Safe Havens Freedom Talks (SH|FT) presented a Freedom Talk at Archives and Resistance livestreaming on the global, commons-based, peer-produced HowlRound TV network on Friday 18 November 2022 at 8:30 a.m. EST (New York, UTC -5) / 13:30 GMT (London, UTC +0) / 2:30 p.m. CET (Stockholm, UTC +1).
Following a series of conversations focusing on the situation of artistic freedom in various countries this year, Safe Havens Freedom Talks (SH|FT) presents a panel titled “How Archives and Archival Interventions Can Challenge Power.” This event offers a discussion, including visual presentations of speaker artists between three creatives.
Moderated by an archivist and an arts curator Yvette Ramirez (United States/Bolivia), this Freedom Talk features artists and archivists Lesia Pcholka (Belarus) and Lia Dostlieva (Ukraine). While typically thought of at the national and institutional level, archives can also be personal, hyperlocal, and ephemeral sites of memory created and experienced through our day-to-day existence. This event will engage in conversations of how archival interventions, by choice or necessity, can offer pathways for reflection, the preservation of local histories, and space for subversive resistance to the official record.
About Freedom Talks
The Freedom Talks series is focused on issues regarding threats towards artistic freedom, free press, and intangible heritage. It is closely connected to the annual global Safe Havens conference. Guests in the Freedom Talks series are highly knowledgeable and prolific actors in the global Arts Rights Justice sector–fighting for artistic freedom. The Freedom Talks aim to share space and broaden the narrative of who can take center stage by lending the brand to different organizations within the sector. The talks are presented in, or translated into, English. The talks can be watched through our website and through our partner HowlRound Theatre Commons, where previous events are archived.
The Participants at Archives and Resistance
Lesia Pcholka is an artist, archivist and activist. Her work explores everyday life and memory and is research-based as well as para-disciplinary. She earned her degree in Social Psychology from the Minsk Innovation University and attended international educational programs, including ArtPlatform, the East-European School of Political Studies, Sputnik Photos, and others. In 2017, she founded a VEHA archive—a self-organized initiative that unites participants to study and preserve the cultural heritage, archival photography, and visual history of Belarus. From 2018 to 2020, Lesia was a member of the Belarusian Association of Photographers. In 2020-2021, Lesia taught an author’s course at the European College for Liberal Arts in Belarus. Following the 2020 popular protests in Belarus, Lesia was prosecuted on political grounds and imprisoned; subsequently, she was forced to flee from Belarus.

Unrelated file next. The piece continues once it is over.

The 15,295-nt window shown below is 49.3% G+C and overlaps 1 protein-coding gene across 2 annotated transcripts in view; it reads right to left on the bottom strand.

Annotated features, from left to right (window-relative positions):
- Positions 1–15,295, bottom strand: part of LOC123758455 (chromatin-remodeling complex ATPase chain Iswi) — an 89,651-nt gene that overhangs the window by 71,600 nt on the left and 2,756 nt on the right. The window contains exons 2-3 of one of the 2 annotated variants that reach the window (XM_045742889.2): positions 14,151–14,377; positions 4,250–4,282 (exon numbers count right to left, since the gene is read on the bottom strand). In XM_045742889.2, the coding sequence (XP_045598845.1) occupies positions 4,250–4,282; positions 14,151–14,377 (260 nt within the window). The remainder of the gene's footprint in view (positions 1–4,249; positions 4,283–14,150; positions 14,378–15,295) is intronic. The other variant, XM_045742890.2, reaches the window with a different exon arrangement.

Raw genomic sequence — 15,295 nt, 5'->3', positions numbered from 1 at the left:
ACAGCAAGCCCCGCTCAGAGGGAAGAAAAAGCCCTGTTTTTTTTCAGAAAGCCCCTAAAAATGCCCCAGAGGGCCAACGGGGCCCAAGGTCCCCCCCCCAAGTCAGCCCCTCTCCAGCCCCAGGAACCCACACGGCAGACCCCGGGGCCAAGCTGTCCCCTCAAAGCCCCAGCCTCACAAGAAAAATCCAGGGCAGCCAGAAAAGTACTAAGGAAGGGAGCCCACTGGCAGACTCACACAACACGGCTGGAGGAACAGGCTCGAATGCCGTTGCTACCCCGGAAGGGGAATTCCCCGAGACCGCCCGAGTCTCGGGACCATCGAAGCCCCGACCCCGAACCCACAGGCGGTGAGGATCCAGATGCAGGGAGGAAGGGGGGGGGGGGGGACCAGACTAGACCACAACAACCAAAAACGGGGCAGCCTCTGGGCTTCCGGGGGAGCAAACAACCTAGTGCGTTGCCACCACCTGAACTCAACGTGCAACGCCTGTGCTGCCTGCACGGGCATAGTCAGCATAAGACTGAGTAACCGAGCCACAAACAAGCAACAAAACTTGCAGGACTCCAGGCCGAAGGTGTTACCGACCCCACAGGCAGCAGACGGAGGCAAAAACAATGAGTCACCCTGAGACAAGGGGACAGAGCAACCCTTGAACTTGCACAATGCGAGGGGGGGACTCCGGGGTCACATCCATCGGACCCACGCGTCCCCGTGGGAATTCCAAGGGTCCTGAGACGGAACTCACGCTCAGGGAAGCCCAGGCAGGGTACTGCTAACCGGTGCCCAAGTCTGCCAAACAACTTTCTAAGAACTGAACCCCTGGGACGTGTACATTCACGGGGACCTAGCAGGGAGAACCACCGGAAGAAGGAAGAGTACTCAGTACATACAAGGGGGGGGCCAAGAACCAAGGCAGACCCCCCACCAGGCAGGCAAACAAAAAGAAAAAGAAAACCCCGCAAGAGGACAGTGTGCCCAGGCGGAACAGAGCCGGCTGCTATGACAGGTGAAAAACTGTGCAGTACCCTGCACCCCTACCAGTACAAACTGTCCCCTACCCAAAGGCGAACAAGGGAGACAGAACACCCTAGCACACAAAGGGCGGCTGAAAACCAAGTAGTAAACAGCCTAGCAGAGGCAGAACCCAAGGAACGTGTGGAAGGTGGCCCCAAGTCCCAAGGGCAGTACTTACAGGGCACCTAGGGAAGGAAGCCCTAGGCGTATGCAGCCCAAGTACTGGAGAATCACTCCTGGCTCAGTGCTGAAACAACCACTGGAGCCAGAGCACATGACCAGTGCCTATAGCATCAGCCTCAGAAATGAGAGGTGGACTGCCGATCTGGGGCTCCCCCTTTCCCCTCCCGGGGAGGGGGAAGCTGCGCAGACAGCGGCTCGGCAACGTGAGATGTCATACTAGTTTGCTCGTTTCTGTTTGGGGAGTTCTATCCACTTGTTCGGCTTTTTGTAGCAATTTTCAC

Lia Dostlieva is an artist, cultural anthropologist, and essayist. Primary areas of Lia’s research include the issues of collective trauma, postmemory, commemorative practices, and agency and visibility of vulnerable groups. As an artist, Lia works across a wide range of media including photography, installations, textile sculptures, etc. since 2012.
Yvette Ramirez is an archivist, researcher and arts administrator based in Detroit, Michigan. She is inspired by the power of community-centered archives to further explore the complexities of information transmission and memory within diasporic Andean and Indigenous Latinx communities. As an independent archivist, Yvette has collaborated with the Tishman Environment and Design Center at the New School, Myriad, DanceATL, the Digital Preservation Unit at The University of Michigan Library, and Greenthumb NYC. Currently, Yvette is a PhD student at the University of Michigan’s School of Information, where she also received her Master’s in Information Science. She is also a Publications Board member at the Society of American Archivists as well as co-founding member of the collective Archivistas en Espanglish.
The event is organized by the independent international nonprofit Safe Havens Freedom Talks (SH|FT) through collaborations within the global Arts Rights Justice sector, and Safemuse graciously supports as its mentoring organization in the start-up period. SH|FT is supported by The Swedish Arts Council under the Programme for Artistic Freedom, funded by Sida, the Swedish International Development Cooperation Agency, and the Freedom Talks are sponsored by the Swedish Institute. The exhibition and platform project is funded by the Swedish Postcode Foundation.